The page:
The Long and Winding Road – Part 5
The true test – xc day!
Well, what can I say about the crowds… I think unbelievable might be the answer. I have never seen so many people on a xc course in the US – Ever – I’m not sure even at the event formerly known as Rolex. I think the estimates for other years were at 60,000 and I believe it. And it seemed to be a much different crowd than we normally see in the US. It was people of all ages – riding bikes, walking ALL over the course from one end to the other. Lots and lots of baby strollers, small children, families who had picnic lunches all over the course. No tailgating – these people walked. On foot. No shuttles and no complaints. There were large parking areas that were several miles away that had large shuttle buses, but once you got to the event you walked.
There were strategically placed food trucks around the course, (with wine, of course), serving pate, baguettes American (nope, not going there again) and hamburgers with goat cheese as well as French fries. Lots of loud speakers so you could hear well. Unfortunately, although there were 2 announcers, the major speaker was French (well, duh), but my limited French knowledge was certainly an impediment. It would have helped if the numbers were only 1-10. The whole two hundred and whatever was confusing, so a lot of times I wasn’t sure who was going. In an effort to go green this year, there were no paper programs- everything was on line so you had to stop and consult your phone to see what rider you had. International roaming gets pricey (and more on that later!)
Doug didn’t go until later afternoon, so we got there early to watch the 6-year olds. The course rode well for them and basically most of the standings were unchanged – time was easy to make, so unless the stadium is way, way tough, I expect the placings will be pretty similar. The youngsters handled most things well. I saw a few issues with them propping at the first landing in the first water and some scary hanging knees on the lion on the mound. The lion ended up with enough leg grease on him to enter a greased pig contest. He caused at least 2 rider falls, even with the extra grease.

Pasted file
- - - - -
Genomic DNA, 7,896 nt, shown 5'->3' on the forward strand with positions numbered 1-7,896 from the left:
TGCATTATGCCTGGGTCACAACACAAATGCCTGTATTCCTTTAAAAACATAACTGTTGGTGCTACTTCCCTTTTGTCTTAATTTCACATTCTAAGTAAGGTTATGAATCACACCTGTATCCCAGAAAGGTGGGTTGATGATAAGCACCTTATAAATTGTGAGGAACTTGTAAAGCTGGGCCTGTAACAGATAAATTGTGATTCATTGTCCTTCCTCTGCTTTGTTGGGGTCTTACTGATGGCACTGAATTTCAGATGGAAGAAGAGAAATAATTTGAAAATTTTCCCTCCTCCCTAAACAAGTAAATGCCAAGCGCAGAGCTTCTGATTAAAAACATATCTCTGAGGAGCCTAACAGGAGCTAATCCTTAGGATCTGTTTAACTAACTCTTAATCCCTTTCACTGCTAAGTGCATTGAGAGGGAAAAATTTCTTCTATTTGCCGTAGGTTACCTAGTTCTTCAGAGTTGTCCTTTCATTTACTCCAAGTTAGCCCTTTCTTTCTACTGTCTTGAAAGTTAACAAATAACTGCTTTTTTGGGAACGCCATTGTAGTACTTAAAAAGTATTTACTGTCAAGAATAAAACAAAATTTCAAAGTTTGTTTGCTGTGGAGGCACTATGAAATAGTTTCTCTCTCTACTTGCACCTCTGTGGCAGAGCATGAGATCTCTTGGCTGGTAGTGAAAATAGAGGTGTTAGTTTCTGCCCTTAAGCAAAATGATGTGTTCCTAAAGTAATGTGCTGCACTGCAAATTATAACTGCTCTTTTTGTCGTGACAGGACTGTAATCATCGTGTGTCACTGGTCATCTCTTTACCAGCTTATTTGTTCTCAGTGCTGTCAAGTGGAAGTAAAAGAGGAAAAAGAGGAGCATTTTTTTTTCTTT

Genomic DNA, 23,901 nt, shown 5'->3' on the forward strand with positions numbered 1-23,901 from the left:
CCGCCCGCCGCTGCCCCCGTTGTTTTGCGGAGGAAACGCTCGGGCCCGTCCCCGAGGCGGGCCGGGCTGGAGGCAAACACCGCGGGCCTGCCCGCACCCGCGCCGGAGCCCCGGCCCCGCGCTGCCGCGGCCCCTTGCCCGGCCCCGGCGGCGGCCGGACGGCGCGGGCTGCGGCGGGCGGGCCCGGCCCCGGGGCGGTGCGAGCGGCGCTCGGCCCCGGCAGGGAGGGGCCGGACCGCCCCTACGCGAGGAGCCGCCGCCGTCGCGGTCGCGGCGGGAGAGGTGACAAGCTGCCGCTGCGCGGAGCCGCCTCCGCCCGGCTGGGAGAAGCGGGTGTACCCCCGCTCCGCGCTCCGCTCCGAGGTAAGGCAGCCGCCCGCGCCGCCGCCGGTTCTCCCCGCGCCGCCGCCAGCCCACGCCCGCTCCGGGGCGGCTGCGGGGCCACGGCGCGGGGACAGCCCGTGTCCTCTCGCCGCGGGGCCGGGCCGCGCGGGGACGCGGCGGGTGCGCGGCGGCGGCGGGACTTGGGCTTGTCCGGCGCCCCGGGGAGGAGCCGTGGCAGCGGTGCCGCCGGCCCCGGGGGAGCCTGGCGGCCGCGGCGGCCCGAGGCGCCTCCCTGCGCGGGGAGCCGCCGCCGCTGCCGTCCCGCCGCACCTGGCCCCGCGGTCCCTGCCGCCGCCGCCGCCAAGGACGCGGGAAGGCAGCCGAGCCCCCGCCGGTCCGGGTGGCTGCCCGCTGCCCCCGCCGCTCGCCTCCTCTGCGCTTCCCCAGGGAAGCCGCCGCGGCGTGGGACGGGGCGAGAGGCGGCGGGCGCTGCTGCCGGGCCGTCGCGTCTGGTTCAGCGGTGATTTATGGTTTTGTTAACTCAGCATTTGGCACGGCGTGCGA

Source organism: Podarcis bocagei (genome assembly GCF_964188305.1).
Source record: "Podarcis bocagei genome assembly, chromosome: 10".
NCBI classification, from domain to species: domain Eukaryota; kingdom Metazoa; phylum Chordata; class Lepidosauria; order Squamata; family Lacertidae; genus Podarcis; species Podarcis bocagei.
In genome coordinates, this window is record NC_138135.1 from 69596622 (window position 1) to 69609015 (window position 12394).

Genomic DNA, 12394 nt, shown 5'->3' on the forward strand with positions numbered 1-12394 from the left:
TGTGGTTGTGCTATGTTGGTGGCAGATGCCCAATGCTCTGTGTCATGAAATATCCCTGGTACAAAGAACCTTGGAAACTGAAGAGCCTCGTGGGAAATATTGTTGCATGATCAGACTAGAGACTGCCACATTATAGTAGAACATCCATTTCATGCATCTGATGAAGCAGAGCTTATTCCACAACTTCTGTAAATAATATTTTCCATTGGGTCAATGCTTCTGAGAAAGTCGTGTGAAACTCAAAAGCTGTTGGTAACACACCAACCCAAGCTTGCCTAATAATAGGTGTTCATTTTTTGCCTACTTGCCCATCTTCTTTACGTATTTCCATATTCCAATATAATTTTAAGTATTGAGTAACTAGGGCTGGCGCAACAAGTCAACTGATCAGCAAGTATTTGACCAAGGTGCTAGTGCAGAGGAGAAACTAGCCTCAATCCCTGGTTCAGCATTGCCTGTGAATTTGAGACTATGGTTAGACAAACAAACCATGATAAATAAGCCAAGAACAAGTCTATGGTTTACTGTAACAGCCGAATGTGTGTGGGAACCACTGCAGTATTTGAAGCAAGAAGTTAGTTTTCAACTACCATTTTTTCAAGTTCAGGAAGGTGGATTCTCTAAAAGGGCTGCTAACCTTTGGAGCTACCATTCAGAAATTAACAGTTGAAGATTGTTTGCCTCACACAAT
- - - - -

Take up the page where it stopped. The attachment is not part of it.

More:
We watched the 6-year olds do the big drop off the roof with really no issues- that didn’t carry over to the 7 years old though, as that and the corner after it were the most influential fences on course. As a matter of fact, the 7-year-old course had 10 riders get eliminated or retire, another 7 have refusals, 8 with time only and 1 frangible pin. It truly was not a dressage contest!
Most of the issues were with the first water, then the drop to an angled brush with a separately numbered angled fence that caused a bunch of glance offs, and the following corner – upright and narrow that caught out a number of horses, as well as causing several falls. If you blasted into the drop with poor control or fighting to get back, you were done for.
Quantum looked great and Doug felt that he was up to the course. Aside from breaking his lead shank and getting loose right before xc(!!), we were ready. (and I say that as if I had anything to do with the whole thing, which I did not!)
We decided that we would stay at the drop fence, and since there was live streaming we could watch Doug’s round and see that bogey fence in person. So, as he started out, I excitedly tuned in to live stream, just to have my wireless carrier tell me that all the GPS I have been using has eaten up all my bytes, and my video would now run at half speed. That means it doesn’t run. So, as I cursed Verizon in audible tones, I thought I would miss the whole thing. Well, not to worry, because I did anyway, as Doug rode in between a French rider and a British one. That meant they showed nothing of his round (but did show the French rider refusing twice – once in regular speed and once in slow motion). I’m still mad at Verizon though. And the other thing is that no one except Americans cheer after a good fence. They clap politely. So, my screaming “Woo hoo!!”and jumping up and down was met with some odd looks.
Quantum was nothing short of spectacular. He handled the crowds, the questions, and the tight quarters like a pro. And because of the TB in him, there was gas left in the tank and he went into the last run up to the finish on fire. He moved up 28 places by virtue of his double clear.
Someone asked me today if I would change my breeding program based on what I have seen in the last couple of days. I thought long and hard about it and decided no. There are horses that did well today that I think will struggle with longer courses. There were some good gallopers that weren’t good jumpers. I saw some really, really nice youngsters today. But mine was one of them. I think I’ll stick with what I’m doing and I know we have more of these horses in the US. We just have to develop them- they are out there!!
On to the final horse inspection and stadium tomorrow.
Dr. Elizabeth Callahan
Follow this link to see Doug’s YouTube helmet cam footage: